organisations that request for more than 25 Sub-Admin roles in CorpPass, their
request must be justified based on their actual registration number and needs.

Another
feedback is that companies want to segregate responsibilities between
sub-Admins. For example, Finance sub-Admins should only be allowed to transact
finance-related matters on behalf of the company. This has led CorpPass to
introduce the assignment profile for companies to restrict and assign
functionalities based on their needs and operations.

Constant
improvements

GovTech
introduced CorpPass progressively, through 4 major waves.  The sequence for agencies and services to
come on-board was designed to be in line with their business cycles.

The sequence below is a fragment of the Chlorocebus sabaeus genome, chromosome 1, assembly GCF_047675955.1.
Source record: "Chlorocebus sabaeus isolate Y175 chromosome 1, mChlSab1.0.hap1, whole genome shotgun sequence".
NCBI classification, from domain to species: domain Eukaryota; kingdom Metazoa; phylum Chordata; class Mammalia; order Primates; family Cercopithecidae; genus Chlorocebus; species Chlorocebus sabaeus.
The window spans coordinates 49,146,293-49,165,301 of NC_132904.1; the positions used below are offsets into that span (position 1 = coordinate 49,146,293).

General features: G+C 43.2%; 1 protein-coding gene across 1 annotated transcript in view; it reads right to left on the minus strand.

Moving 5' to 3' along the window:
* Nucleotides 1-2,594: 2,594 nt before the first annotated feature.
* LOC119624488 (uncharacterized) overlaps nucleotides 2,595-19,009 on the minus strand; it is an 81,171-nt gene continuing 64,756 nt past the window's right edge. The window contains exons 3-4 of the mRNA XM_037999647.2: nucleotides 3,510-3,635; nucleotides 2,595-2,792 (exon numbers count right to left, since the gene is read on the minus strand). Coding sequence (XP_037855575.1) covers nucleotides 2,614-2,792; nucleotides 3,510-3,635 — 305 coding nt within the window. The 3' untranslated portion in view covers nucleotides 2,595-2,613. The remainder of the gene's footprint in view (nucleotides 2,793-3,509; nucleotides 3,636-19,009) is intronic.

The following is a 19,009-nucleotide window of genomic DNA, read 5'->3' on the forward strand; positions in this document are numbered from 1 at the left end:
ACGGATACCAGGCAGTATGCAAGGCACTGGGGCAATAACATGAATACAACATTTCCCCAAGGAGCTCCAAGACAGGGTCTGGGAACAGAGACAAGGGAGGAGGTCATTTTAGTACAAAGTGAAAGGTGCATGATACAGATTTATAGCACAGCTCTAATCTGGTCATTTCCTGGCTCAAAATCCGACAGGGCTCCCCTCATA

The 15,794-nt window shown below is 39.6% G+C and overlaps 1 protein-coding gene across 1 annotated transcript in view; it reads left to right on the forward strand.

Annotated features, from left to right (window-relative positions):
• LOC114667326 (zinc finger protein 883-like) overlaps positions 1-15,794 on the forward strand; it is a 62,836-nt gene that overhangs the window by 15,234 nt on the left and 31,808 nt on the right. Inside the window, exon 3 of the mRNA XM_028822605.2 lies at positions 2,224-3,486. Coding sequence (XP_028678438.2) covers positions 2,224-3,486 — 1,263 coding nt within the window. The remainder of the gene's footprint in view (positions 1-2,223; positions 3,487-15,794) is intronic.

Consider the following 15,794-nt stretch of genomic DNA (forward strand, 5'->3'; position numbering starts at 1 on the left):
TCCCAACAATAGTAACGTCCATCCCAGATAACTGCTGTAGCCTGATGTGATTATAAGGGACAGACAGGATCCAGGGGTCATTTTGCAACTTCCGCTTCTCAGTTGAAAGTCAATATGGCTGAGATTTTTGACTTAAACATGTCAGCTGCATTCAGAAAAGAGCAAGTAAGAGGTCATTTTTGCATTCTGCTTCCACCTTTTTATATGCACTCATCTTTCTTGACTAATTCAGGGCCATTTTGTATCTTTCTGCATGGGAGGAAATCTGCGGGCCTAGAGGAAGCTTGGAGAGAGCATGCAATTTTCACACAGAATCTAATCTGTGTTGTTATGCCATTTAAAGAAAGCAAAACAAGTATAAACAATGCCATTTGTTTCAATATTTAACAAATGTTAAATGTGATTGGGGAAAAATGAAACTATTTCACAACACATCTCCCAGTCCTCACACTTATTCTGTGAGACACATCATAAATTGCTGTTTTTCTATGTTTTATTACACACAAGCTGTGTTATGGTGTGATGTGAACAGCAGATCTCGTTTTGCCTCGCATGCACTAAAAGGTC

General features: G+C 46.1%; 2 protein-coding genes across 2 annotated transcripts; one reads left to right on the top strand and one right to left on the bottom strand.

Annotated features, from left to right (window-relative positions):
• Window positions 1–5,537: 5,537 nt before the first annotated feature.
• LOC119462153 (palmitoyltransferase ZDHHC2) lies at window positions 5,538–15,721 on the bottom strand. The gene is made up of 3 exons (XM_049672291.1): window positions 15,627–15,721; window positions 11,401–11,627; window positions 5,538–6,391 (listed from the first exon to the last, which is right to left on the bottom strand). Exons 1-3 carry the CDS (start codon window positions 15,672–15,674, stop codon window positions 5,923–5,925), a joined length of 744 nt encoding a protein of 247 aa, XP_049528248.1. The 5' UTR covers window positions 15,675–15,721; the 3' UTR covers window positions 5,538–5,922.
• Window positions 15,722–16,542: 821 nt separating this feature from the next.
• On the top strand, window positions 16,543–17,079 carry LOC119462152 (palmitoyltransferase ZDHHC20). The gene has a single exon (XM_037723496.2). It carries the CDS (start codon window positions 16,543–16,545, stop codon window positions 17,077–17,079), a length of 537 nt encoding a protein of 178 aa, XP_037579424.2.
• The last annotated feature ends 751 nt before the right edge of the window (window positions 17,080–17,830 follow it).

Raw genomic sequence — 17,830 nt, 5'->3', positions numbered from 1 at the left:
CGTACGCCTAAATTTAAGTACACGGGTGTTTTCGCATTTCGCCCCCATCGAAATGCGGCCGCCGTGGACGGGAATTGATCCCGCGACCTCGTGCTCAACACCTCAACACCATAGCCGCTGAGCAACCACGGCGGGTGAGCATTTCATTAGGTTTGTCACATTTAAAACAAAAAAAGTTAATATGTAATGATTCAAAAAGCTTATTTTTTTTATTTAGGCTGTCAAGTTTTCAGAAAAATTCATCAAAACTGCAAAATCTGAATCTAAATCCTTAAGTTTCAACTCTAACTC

The
whole process of 4 major waves took close to 2 years to complete.  Every 3 to 4 months, a number of agencies offered
their services via CorpPass. All this while, in order not to disrupt business
transactions, the option to use SingPass remains open, giving businesses time
to register and get used to the new CorpPass system.

During
the 4 waves of roll-out of CorpPass, the team has been constantly taking
feedback from the business users, as well as the agencies to improve the system
in subsequent stages.

Government
agencies that came onboard early also shared issues that they encountered in
the transition to CorpPass. The team then took those as learning points to
smoothen the transition for government agencies that followed in subsequent
waves.

Moving forward

“As
the CorpPass system has been launched and improved through several iterations,